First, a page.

Language skills are crucial for persuasion success. And the language you use depends on the situation in which you find yourself.
Here is my suggestion: Practice describing common business situations on three different levels: straightforward, descriptive and sophisticated.
For example, your past clients were: “happy” (straightforward), “delighted” (descriptive) or “elated” (sophisticated). The business conditions were “tough,” “formidable” or “onerous.” Your results were “great,” “extraordinary” or “astonishing.”
As you can see, language isn’t an exact science — and you may choose different descriptors than me — but the key is to build your vocabulary so that you can match your target in whatever situation you find yourself.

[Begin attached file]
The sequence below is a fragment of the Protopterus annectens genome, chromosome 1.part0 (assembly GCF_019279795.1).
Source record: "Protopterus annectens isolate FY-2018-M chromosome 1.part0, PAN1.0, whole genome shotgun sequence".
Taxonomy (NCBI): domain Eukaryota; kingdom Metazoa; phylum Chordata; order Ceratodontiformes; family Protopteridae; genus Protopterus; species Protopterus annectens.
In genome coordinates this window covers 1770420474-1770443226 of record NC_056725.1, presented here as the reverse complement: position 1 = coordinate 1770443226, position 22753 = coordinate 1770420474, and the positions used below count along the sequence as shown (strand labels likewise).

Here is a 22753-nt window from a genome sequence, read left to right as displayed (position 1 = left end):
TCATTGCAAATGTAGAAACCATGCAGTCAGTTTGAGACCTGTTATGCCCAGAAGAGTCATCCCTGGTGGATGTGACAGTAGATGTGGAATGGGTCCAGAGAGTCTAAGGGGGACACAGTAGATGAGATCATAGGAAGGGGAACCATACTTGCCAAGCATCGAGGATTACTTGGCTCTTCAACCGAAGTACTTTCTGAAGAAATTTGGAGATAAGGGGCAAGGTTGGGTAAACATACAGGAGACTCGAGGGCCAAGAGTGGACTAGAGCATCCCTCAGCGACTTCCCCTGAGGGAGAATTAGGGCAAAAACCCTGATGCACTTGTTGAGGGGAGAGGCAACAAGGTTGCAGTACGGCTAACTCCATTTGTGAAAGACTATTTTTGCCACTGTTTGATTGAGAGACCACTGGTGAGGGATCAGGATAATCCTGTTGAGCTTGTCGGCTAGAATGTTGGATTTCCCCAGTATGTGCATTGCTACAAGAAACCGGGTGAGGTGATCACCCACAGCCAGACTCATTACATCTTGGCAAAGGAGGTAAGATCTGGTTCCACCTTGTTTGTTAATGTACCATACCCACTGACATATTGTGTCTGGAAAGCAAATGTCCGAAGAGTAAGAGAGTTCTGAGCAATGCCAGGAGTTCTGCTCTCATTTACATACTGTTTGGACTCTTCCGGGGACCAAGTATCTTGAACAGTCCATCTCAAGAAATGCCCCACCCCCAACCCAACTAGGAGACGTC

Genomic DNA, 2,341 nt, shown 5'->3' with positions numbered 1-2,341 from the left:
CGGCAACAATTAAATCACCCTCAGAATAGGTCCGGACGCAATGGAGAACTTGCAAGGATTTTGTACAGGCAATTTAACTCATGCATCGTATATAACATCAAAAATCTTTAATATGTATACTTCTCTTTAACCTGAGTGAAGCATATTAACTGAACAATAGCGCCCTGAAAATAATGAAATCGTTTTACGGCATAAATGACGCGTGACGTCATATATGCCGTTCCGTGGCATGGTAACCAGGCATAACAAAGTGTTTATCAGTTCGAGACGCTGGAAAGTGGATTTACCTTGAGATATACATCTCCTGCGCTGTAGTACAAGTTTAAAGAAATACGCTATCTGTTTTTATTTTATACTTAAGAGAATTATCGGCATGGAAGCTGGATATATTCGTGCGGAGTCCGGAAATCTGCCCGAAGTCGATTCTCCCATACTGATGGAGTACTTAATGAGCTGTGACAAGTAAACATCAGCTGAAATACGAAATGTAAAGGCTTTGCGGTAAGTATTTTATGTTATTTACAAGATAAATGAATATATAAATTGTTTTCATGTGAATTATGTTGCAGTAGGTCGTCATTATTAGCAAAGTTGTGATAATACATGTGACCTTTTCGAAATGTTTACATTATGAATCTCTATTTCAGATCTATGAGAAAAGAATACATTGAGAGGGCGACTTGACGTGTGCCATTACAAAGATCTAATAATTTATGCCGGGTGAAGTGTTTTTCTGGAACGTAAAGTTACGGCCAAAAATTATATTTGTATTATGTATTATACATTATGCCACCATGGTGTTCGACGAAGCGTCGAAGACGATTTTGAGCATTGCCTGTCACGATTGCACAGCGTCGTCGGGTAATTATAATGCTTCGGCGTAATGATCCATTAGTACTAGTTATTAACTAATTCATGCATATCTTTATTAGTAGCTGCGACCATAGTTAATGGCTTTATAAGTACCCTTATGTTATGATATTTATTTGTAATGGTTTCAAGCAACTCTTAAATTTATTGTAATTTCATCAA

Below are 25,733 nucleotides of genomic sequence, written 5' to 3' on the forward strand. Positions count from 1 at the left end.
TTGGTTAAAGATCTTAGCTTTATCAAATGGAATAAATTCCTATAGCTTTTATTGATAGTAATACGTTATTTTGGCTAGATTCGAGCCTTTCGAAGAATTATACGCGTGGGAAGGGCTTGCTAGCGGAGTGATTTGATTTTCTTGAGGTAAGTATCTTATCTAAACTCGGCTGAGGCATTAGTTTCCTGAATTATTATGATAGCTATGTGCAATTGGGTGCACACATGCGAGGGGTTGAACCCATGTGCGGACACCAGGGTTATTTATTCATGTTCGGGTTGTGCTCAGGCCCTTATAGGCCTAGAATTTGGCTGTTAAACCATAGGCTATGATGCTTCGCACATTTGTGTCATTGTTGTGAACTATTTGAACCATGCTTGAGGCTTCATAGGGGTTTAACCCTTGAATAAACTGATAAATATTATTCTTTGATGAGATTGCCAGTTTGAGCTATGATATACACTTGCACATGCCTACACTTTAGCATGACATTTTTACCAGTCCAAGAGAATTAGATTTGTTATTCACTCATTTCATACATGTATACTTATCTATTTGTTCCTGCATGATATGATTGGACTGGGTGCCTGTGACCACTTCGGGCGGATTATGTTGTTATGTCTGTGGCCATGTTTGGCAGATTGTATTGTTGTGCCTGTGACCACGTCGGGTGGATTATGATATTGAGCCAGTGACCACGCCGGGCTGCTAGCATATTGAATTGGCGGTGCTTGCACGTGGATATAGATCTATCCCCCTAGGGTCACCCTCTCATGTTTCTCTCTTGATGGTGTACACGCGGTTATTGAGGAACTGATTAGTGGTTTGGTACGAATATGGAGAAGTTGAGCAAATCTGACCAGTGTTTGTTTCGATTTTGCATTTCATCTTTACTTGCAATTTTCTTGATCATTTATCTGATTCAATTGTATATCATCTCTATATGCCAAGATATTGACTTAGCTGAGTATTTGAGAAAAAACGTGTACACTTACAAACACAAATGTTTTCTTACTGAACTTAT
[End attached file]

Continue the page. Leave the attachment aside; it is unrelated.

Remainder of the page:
Whether your targets are customer service people, marketing professionals or finance experts — and whether they are front-line buyers, mid-level managers or C-suite executives — you’ll have more options in your repertoire. When applied correctly, they can dramatically improve your effectiveness and enable you to communicate on any level.
Practice this idea, and you’ll hear “yes” more often.